Governor Gary Herbert has served notice that Utah will sue the Interior Department for control of nearly 19,000 roads crossing federally managed lands in the state. The Governor said, “The BLM has completely ignored local and state requests for local control of vital roads within the public lands, instead choosing to unilaterally close roads and restrict access enjoyed by Utahns for decades, contrary to the protections with FLPMA of 1976.” Herbert says, “We will now bring the historical evidence to court, and ask that the access rights and travel needs of Utahns be upheld in the face of federal indifference. Ownership is the only tool that allows local and state governments to have a legitimate say in the management of access to public lands,” the Governor said. The Utah Attorney Generals’ Office says they have “strong evidence” the roads predate 1976 and that “some even pre-date Utah’s statehood in 1896.”

It’s refreshing to see another Governor demonstrating leadership on behalf of his state.

Wyoming Governor Takes on Roadless Areas

In October, a three-judge panel from the 10th U.S. Circuit Court of Appeals upheld the 2001 Roadless Area Conservation Rule. Environmentalists hailed the ruling as one of the most significant in decades.

Now comes Wyoming Governor Matt Mead who is petitioning for a rehearing of the decision that upheld the rule which affects nearly 50 million acres of land in national forests across the United States. The petition says the Forest Service violated the 1964 Wilderness Act by creating de facto wilderness areas, circumvented required environmental and forest management rules and that the Forest Service is required to evaluate forest use only on a forest-by-forest basis. The petition asks the entire 10th Circuit Court of Appeals to rehear the case. Governor Mead says, “The creation of these de facto wilderness areas means the voice of the public and the state are stifled in managing the lands here,” and “Not only does this prevent many uses of public land, but it also limits our ability to fight back against the bark beetles that are devastating our forests.”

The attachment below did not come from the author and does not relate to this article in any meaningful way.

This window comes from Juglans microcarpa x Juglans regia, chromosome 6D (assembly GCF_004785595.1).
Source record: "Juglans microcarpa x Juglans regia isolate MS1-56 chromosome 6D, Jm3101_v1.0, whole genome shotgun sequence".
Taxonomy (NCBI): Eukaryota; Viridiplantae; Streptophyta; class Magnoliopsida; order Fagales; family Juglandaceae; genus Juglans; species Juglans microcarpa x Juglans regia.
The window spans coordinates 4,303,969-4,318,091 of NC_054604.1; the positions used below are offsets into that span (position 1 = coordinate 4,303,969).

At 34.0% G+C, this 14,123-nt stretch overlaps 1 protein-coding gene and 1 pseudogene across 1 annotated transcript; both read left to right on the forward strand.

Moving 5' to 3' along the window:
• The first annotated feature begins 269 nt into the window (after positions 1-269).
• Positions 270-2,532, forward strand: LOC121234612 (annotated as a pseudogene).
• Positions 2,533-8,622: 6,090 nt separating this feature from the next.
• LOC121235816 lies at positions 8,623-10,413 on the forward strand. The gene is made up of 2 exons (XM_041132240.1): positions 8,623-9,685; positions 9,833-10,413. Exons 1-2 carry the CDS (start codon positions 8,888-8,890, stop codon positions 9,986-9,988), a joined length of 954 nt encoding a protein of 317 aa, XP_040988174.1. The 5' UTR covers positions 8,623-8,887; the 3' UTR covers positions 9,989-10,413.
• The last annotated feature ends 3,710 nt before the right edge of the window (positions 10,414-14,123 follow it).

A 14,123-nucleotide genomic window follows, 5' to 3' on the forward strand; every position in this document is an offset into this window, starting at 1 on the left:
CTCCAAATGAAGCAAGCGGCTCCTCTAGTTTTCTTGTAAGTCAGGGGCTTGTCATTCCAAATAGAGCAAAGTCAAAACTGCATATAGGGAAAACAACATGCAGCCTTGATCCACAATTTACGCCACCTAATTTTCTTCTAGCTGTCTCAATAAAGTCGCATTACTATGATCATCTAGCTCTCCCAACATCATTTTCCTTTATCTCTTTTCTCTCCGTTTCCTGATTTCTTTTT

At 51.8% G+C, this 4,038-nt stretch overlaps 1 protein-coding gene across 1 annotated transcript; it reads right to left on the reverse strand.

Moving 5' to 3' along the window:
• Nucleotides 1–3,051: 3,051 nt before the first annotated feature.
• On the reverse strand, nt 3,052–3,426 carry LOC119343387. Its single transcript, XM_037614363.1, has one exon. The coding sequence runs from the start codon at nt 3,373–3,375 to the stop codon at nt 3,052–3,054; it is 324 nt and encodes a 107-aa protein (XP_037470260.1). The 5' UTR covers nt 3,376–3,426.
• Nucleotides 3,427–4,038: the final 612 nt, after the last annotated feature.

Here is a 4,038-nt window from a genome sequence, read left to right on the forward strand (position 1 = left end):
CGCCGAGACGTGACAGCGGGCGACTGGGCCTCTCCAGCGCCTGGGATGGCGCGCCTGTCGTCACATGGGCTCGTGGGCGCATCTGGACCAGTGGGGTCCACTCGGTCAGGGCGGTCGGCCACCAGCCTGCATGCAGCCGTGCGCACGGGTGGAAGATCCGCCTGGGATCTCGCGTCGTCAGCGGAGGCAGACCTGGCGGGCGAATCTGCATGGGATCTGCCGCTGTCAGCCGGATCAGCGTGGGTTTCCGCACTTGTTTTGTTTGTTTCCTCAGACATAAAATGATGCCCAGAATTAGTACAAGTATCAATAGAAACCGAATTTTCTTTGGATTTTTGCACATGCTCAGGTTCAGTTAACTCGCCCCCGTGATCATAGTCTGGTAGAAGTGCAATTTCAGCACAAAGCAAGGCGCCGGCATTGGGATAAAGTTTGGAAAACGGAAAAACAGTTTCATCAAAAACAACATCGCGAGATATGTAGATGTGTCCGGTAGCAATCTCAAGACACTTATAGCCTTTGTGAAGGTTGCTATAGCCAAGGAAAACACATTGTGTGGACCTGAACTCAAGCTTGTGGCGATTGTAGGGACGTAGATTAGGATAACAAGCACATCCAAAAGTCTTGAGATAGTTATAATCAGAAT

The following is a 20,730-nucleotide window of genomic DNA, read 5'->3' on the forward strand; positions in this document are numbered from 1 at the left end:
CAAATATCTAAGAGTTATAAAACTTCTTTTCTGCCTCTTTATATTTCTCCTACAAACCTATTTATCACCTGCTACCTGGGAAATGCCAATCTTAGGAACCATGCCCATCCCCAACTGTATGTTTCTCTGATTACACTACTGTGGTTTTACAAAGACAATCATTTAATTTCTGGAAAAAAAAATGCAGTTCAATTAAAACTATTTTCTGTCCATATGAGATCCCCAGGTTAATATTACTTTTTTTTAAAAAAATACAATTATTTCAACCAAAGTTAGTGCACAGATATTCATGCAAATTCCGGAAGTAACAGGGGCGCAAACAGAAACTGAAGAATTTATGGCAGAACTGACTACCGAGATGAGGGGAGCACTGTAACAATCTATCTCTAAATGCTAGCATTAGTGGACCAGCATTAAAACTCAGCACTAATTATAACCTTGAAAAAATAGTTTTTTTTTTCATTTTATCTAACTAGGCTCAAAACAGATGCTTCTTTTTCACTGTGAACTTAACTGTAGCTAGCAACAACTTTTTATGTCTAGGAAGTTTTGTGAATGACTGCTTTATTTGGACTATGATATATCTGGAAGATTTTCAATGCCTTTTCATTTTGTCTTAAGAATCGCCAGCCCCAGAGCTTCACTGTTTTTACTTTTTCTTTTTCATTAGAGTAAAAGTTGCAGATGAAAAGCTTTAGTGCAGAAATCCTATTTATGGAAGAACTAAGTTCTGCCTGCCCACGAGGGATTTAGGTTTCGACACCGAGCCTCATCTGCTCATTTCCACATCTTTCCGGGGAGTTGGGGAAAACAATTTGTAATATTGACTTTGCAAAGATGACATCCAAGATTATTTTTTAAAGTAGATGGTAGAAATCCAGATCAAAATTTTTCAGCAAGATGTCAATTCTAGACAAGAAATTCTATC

Go get’em Guv.

In a related manner, there are competing congressional bills on this issue. On the pro-wilderness, anti-ranching side, New Mexico Reps Martin Heinrich and Ben Ray Lujan are cosponsoring The Roadless Area Conservation Act which would codify the 2001 rule that applies to national forest lands in 38 states. On the pro-multiple use and ranching side, NM Rep. Steve Pearce is cosponsoring The Wilderness and Roadless Area Release Act of 2011 which would release 43 million acres of BLM and Forest Service land back to local planning.